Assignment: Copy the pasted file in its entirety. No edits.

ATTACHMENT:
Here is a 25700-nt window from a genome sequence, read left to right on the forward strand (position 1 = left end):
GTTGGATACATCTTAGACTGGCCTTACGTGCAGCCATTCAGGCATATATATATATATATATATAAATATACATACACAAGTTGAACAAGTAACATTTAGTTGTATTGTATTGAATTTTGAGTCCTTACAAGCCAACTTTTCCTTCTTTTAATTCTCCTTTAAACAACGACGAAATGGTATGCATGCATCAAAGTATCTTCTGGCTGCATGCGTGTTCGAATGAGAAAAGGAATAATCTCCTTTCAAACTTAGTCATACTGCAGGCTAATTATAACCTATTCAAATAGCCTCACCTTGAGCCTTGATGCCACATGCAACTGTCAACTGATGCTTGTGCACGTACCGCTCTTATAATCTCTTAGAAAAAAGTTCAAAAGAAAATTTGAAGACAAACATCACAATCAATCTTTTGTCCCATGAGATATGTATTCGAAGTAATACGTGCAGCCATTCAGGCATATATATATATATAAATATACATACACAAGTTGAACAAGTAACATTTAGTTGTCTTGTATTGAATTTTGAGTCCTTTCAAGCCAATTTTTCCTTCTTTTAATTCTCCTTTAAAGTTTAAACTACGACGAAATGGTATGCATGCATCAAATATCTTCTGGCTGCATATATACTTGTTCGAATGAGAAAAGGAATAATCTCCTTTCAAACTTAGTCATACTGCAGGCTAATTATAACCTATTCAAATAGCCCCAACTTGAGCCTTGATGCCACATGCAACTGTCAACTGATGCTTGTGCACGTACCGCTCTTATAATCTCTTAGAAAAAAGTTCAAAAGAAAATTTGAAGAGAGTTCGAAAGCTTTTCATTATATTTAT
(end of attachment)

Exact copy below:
Here is a 25700-nt window from a genome sequence, read left to right on the forward strand (position 1 = left end):
GTTGGATACATCTTAGACTGGCCTTACGTGCAGCCATTCAGGCATATATATATATATATATATAAATATACATACACAAGTTGAACAAGTAACATTTAGTTGTATTGTATTGAATTTTGAGTCCTTACAAGCCAACTTTTCCTTCTTTTAATTCTCCTTTAAACAACGACGAAATGGTATGCATGCATCAAAGTATCTTCTGGCTGCATGCGTGTTCGAATGAGAAAAGGAATAATCTCCTTTCAAACTTAGTCATACTGCAGGCTAATTATAACCTATTCAAATAGCCTCACCTTGAGCCTTGATGCCACATGCAACTGTCAACTGATGCTTGTGCACGTACCGCTCTTATAATCTCTTAGAAAAAAGTTCAAAAGAAAATTTGAAGACAAACATCACAATCAATCTTTTGTCCCATGAGATATGTATTCGAAGTAATACGTGCAGCCATTCAGGCATATATATATATATAAATATACATACACAAGTTGAACAAGTAACATTTAGTTGTCTTGTATTGAATTTTGAGTCCTTTCAAGCCAATTTTTCCTTCTTTTAATTCTCCTTTAAAGTTTAAACTACGACGAAATGGTATGCATGCATCAAATATCTTCTGGCTGCATATATACTTGTTCGAATGAGAAAAGGAATAATCTCCTTTCAAACTTAGTCATACTGCAGGCTAATTATAACCTATTCAAATAGCCCCAACTTGAGCCTTGATGCCACATGCAACTGTCAACTGATGCTTGTGCACGTACCGCTCTTATAATCTCTTAGAAAAAAGTTCAAAAGAAAATTTGAAGAGAGTTCGAAAGCTTTTCATTATATTTAT